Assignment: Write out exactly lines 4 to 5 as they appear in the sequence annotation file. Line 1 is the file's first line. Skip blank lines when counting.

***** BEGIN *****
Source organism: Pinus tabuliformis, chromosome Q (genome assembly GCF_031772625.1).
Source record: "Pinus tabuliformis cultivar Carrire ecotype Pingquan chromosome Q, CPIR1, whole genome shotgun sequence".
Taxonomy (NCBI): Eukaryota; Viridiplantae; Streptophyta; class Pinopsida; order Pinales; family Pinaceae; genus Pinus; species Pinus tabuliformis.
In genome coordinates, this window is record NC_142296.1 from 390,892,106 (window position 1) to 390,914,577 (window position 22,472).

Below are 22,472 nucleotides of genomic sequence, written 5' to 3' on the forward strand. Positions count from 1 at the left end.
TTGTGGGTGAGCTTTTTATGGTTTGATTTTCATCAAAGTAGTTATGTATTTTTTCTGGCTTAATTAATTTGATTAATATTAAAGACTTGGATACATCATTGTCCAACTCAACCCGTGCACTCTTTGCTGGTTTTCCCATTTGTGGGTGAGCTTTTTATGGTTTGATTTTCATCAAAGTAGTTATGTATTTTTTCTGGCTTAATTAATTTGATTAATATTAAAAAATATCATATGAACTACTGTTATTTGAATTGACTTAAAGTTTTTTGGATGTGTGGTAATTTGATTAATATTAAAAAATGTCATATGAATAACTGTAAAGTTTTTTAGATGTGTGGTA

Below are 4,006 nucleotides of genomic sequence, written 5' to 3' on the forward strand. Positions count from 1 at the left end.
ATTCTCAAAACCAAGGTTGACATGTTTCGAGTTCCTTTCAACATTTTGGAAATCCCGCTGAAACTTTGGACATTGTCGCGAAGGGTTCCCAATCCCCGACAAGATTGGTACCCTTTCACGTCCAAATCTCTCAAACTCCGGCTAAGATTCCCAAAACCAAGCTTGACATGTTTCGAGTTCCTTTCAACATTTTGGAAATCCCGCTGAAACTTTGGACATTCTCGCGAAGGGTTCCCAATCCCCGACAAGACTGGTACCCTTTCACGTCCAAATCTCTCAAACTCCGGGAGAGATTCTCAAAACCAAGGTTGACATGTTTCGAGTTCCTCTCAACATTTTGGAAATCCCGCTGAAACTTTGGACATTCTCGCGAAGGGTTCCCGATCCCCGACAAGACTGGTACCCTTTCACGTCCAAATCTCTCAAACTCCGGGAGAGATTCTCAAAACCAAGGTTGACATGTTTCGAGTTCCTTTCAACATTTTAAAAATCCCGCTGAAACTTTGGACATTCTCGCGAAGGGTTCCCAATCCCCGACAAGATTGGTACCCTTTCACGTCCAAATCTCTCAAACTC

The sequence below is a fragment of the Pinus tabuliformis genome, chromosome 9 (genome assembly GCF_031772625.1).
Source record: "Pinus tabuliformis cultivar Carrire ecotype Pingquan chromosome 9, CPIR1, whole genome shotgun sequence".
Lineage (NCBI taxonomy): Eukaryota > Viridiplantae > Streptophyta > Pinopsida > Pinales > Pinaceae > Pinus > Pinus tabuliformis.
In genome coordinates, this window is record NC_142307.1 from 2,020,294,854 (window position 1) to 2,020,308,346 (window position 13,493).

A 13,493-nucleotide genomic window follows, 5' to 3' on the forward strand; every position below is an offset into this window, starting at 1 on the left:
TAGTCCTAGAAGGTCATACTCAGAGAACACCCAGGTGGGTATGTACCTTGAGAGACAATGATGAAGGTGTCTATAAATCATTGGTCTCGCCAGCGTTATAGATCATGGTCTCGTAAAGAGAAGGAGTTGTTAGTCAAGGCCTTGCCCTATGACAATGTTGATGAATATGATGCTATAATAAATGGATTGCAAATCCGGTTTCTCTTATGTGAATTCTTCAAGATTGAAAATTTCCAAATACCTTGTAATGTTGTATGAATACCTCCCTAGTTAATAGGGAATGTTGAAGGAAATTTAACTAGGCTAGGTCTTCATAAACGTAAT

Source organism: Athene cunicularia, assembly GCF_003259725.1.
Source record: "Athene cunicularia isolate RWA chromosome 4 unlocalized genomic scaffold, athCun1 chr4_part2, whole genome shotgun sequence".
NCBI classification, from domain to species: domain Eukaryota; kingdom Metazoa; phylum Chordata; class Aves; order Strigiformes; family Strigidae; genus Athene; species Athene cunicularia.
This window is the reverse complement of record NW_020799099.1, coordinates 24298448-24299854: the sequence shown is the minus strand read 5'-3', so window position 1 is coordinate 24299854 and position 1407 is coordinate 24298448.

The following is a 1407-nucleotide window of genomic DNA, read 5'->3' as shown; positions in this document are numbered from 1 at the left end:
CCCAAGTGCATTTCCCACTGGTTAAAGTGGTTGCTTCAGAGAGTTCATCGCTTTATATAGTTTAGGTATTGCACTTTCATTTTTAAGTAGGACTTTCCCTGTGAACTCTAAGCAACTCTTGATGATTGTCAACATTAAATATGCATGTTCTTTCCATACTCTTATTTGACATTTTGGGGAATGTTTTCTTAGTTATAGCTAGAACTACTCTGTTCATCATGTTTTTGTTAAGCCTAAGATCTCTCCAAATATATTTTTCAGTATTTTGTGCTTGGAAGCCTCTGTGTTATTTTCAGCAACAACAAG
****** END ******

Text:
In genome coordinates, this window is record NC_142296.1 from 390,892,106 (window position 1) to 390,914,577 (window position 22,472).

Below are 22,472 nucleotides of genomic sequence, written 5' to 3' on the forward strand. Positions count from 1 at the left end.